Posted by:on February 20th, 2007
Seven is an art exhibition of laser etched skateboards. Refill Magazine is the show’s sponsor. Their press states it’s a new technology but the Laser etching process predates pospsicle shaped skateboards. Right now the web site is mostly coming soon and only has a handful of examples. Since you have to sit through an animation and they don’t stand still for long, we’ve pulled a few off in static form after the jump. Legendary skateboard artist Jim Phillips is the only industry affiliated person on the contributors list so far. [Source: Freshness]
Seven: Laser Etched Skateboard Art.
Seven an exhibition of lasered skateboard art. A world first of its kind Seven allows artists to explore the idea of lasering away at the seven layers of ply to make their mark on the board. A select group of artists globally have contributed their works to explore this new technology. Only 50 will be produced per artist. The aim of the show is to have a series of unique decks that collectors may choose to ride or display. The exhibition will have its first show in Sydney Australia scheduled in early March, to be followed by New York, L.A and scheduled tour of Europe.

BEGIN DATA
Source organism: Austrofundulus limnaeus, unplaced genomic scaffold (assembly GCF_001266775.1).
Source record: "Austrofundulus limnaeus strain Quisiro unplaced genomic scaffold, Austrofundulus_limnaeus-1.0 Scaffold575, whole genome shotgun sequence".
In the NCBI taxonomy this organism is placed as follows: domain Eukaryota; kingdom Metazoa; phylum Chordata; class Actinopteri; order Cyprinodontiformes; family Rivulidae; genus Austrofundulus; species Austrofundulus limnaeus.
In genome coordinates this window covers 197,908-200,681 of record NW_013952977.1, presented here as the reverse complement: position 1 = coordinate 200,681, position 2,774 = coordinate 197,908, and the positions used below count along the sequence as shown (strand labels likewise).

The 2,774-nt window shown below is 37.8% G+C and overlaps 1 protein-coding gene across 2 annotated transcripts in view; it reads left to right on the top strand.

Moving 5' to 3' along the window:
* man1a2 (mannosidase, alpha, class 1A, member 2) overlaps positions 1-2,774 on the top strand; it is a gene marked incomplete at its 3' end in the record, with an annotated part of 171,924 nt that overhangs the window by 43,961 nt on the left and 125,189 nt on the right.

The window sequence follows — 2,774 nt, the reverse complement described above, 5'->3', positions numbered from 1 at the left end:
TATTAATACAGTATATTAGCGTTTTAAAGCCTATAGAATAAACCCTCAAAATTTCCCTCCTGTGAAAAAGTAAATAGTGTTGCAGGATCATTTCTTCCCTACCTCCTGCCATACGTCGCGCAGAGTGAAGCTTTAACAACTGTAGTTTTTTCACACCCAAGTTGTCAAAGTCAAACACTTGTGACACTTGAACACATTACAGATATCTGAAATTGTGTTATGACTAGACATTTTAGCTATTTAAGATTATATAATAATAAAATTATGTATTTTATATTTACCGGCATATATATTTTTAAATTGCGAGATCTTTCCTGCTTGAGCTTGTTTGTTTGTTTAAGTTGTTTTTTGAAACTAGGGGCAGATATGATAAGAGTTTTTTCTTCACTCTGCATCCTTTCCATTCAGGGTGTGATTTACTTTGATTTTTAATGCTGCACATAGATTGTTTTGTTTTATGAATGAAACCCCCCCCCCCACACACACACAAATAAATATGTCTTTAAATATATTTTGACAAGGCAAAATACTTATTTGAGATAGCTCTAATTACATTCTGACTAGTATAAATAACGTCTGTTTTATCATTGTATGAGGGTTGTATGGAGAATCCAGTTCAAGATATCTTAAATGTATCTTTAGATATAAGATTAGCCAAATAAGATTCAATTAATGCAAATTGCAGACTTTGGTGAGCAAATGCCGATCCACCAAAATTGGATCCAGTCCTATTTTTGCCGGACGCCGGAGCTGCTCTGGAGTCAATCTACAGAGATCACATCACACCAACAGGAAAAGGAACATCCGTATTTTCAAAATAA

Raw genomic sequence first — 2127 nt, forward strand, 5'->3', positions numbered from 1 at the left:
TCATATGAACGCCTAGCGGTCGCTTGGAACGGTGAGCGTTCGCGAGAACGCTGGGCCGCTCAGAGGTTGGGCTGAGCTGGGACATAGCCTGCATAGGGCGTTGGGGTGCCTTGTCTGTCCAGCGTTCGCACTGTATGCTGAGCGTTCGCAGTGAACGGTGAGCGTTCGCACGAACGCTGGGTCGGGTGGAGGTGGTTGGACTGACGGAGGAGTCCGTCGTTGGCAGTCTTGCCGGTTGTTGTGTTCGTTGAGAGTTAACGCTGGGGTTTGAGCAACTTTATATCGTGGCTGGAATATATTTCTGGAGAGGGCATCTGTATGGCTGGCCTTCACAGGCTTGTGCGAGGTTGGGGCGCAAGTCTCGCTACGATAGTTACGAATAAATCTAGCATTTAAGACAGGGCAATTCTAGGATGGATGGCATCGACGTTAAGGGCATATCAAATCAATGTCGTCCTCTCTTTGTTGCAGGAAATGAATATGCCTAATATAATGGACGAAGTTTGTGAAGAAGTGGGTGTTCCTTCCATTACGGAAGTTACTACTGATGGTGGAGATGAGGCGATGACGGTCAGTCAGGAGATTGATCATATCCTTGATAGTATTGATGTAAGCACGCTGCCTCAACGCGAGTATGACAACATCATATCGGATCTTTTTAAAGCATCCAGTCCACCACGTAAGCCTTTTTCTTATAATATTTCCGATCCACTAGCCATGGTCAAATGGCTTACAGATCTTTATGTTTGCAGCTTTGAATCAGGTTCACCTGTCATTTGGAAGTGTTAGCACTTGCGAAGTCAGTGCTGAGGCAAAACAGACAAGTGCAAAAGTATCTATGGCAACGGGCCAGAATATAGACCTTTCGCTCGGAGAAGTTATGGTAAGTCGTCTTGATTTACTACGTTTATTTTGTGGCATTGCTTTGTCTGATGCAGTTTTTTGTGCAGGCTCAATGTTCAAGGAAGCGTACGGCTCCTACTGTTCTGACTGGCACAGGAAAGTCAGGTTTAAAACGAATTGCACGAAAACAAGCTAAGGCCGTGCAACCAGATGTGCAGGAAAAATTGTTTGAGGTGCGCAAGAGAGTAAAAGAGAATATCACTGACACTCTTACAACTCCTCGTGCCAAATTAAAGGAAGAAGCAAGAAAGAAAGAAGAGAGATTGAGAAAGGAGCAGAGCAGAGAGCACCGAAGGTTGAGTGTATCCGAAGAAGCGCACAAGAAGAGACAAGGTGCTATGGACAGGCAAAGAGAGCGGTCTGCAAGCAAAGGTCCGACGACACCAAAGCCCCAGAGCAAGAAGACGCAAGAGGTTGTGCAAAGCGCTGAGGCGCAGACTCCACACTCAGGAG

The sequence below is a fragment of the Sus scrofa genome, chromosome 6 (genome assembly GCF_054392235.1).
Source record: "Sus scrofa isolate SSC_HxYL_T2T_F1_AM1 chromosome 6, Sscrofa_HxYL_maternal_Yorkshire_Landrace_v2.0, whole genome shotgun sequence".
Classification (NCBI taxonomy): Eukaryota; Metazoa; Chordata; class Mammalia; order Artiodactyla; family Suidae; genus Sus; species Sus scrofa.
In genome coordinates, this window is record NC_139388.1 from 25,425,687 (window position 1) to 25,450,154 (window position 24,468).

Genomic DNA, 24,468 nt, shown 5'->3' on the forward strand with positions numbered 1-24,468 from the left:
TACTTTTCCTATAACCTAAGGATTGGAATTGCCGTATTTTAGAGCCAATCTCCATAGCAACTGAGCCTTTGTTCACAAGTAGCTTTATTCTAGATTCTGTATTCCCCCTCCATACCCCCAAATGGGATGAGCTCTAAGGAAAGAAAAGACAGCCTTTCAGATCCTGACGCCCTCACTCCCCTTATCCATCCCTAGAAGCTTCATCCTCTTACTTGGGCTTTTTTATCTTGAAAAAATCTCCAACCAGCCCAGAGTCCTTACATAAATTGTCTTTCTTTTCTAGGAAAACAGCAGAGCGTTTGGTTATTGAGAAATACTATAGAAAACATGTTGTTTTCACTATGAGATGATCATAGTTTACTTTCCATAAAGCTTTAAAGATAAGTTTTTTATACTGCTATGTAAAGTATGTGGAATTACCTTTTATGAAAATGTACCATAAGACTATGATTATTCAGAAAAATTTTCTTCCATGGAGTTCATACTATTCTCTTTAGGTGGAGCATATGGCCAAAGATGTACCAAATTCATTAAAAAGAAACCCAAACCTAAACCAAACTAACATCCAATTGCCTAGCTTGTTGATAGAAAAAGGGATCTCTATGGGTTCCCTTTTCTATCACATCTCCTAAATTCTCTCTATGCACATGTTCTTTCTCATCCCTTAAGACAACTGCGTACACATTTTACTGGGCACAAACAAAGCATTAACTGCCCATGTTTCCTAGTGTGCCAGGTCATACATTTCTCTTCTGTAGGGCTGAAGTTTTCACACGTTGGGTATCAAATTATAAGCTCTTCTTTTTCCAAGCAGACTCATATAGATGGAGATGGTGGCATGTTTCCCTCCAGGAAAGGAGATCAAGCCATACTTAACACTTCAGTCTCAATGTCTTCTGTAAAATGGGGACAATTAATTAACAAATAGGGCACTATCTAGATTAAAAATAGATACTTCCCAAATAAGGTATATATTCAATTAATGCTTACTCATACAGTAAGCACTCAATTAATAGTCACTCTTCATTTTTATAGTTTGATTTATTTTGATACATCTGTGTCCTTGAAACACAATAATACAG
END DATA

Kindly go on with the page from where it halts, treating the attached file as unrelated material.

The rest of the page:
While there are a few companies that either brand or stamp a serial number into a deck, I haven’t seen any laser etched top sheet logos yet. It seems like a perfect fit for some of the hand crafted longboard outfits. Laser etching would also be interesting on a short board, especially with a dyed top sheet. But is it Art? Well… The originals are art. Laser etching it on a skateboard doesn’t make it much more than a novelty since it essentially removes the artist from fabrication process. It might as well be a heat transfer in that respect. I think you can actually go to a shopping mall now and buy custom laser etched wood plaques.
Still, they are interesting to look at. Some renderings work better than others, such as the more detailed designs, but the decks with large areas of untouched surface and spot etchings are equally striking. Anything with a lot of black removes more wood from the bottom ply, making it weaker. I don’t think many people will chose to ride these anyway. As long as we are talking about art and not function, it would be interesting to see a thin sheet of aluminum etched and laminated as a bottom sheet.
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